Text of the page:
Jataka: The Man Who Worked to Give Alms

This story makes reference to the five virtues of Buddhism (pañca-sīla), which are sometimes referred to as the five precepts (pañca-sikkhāpada), see this Wikipedia article: Five Precepts of Buddhism.

[Notes by LKG]

This story is part of the Jataka Tales unit. Story source: Eastern Stories and Legends by Marie L. Shedlock (1920).


The Man Who Worked to Give Alms

ONCE upon a time the Buddha was born as a merchant named Vissaya and, being endowed with the Five Virtues, he was liberal and fond of alms-giving. He had alms halls built at the four city gates, in the heart of the city, and at the door of his own house. At these points he set on foot alms-giving and every day 600,000 men went forth to beg and the food of the beggar and the merchant was exactly the same.

And as he thus stirred up the people of India by his gifts, Sakka, the king of the gods, grew suspicious and thought, "This Vissaya gives alms and by scattering his gifts everywhere is stirring up all India. By means of his alms-giving, methinks he will dethrone me and himself become Sakka. I will destroy his wealth, and make him a poor man, and so bring it about that he shall no longer give alms."

So Sakka caused his oil, honey, molasses and the like, and all his treasure of grain to disappear, as well as his slaves and work people.

Those who were deprived of his gifts came and said, "My Lord, the alms hall has disappeared. We do not find anything in the various places set up by you."

"Take money hence," he said. "Do not cut off the giving of alms." And calling his wife, he bade her keep up her charity.

She searched the whole house, and not finding a single bit of money, she said, "My Lord, except the clothes we wear, I see nothing. The whole house is empty." Opening the seven jewel treasuries they found nothing, and save the merchant and his wife no one else was seen, neither slaves nor hirelings.

The merchant, again addressing his wife, said, "My dear, we cannot possibly cut off our charities. Search the whole house till you find something."

At that moment a certain grass-mower threw down his sickle and pole and the rope for binding the grass in the doorway, and ran away. The merchant’s wife found them and said: "My Lord, this is all I see," and brought and gave them to him.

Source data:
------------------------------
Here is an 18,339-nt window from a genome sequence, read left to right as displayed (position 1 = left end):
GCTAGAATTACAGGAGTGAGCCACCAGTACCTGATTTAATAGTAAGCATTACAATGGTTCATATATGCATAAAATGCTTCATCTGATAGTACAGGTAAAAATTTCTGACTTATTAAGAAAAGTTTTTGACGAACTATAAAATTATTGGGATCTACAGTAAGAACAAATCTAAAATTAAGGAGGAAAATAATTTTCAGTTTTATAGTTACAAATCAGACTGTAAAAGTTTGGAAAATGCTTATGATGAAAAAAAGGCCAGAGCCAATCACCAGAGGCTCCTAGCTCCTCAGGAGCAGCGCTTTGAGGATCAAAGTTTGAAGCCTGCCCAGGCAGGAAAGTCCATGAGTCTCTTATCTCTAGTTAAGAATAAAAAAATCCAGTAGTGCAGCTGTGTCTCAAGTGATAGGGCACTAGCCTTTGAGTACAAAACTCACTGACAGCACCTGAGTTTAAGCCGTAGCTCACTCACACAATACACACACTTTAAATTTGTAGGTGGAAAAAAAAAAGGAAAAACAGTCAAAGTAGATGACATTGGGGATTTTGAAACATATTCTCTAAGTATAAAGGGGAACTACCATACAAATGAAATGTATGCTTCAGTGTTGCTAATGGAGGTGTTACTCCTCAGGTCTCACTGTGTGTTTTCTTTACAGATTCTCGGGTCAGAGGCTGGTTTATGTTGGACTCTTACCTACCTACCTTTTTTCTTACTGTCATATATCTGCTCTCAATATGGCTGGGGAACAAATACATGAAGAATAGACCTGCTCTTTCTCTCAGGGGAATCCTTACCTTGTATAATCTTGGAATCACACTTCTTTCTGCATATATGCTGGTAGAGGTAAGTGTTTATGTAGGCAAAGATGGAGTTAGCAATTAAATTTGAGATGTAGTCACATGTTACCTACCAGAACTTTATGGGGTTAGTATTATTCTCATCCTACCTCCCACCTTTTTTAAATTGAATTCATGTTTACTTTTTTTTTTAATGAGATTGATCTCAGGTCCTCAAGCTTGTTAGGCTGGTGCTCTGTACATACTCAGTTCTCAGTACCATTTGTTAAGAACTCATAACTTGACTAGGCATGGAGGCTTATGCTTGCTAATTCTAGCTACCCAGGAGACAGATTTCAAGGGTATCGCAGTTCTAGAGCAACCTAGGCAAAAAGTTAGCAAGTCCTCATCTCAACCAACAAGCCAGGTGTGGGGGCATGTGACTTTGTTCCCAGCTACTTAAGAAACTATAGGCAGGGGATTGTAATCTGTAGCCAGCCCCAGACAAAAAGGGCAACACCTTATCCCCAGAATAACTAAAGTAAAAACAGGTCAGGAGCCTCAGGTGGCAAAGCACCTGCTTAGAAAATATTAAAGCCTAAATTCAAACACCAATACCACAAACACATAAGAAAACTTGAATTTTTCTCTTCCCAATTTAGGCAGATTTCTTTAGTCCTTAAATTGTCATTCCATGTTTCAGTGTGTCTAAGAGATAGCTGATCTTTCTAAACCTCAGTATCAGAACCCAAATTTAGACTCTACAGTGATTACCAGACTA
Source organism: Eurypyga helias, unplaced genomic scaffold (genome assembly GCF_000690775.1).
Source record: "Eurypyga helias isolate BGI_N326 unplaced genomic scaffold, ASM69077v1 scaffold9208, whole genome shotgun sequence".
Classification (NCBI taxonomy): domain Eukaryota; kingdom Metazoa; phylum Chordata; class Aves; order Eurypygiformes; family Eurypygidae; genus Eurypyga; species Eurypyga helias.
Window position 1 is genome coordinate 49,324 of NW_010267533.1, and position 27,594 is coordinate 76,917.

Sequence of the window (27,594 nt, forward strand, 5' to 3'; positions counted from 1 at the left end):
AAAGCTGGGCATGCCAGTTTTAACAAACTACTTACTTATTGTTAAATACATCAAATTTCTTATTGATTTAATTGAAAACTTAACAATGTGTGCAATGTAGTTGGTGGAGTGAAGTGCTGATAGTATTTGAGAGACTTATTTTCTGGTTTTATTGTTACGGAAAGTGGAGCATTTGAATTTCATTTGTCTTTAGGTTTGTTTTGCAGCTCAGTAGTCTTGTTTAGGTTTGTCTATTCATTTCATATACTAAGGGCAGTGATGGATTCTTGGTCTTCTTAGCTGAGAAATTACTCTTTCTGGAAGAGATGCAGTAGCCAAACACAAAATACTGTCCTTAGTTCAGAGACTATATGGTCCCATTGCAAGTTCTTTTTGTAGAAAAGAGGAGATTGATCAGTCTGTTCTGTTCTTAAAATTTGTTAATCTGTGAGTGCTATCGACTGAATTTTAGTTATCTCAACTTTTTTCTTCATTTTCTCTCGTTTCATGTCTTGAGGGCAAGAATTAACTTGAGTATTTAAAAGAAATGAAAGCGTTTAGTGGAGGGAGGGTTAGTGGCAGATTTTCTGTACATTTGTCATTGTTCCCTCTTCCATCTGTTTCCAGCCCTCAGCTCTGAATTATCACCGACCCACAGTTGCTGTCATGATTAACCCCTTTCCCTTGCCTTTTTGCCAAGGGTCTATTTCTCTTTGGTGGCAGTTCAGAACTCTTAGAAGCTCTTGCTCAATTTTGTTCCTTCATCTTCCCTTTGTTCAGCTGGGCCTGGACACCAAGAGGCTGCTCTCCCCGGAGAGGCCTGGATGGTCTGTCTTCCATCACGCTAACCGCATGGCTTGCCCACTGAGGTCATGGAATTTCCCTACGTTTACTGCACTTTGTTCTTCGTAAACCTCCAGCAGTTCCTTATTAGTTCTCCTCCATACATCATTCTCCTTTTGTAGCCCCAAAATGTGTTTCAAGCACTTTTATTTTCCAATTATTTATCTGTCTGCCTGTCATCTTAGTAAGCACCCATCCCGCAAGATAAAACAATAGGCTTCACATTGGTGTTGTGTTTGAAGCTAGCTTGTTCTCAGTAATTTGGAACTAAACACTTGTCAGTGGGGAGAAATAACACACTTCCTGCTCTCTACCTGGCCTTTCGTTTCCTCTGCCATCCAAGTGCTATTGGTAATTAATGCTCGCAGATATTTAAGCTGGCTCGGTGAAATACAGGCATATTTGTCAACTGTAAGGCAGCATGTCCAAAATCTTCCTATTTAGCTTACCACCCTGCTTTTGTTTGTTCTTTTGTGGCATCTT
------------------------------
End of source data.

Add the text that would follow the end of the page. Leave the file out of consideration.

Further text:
Said he: "All these years I have never mown grass before, but today I will mow grass, and take and sell it, and by this means dispense the fitting alms."

So, through fear of having to cut off his charities, he took the sickle, and the pole and the rope, and going forth from the city came to a place of much grass, and mowing it, tied it up in two bundles, saying, "One shall belong to us, and with the other I will give alms."

This he did for six days, and because there was not enough to feed all who came for alms, on the seventh day, he and his wife went fasting. Then his strength gave out. No sooner did the heat of the sun strike upon his head than his eyes began to swim in his head, and he became unconscious and falling down he scattered the grass.

Sakka was moving about, observing what the merchant did. And that god, standing in mid-air, cried: "Refrain from giving, and thou shalt have joy forever."

"Who art thou?" cried the merchant.

"I am Sakka."

And the merchant said: "Sakka reached his high office by taking upon himself moral duties, and giving alms."

"Why dost thou give alms?" asked Sakka, still wishing to test him.

"It is not because I desire Sakkahood nor Brahmaship, but through giving there cometh knowledge of all things."

"Great merchant," cried Sakka, "henceforth do thou every day give alms." And all his wealth was restored to him.






(600 words)









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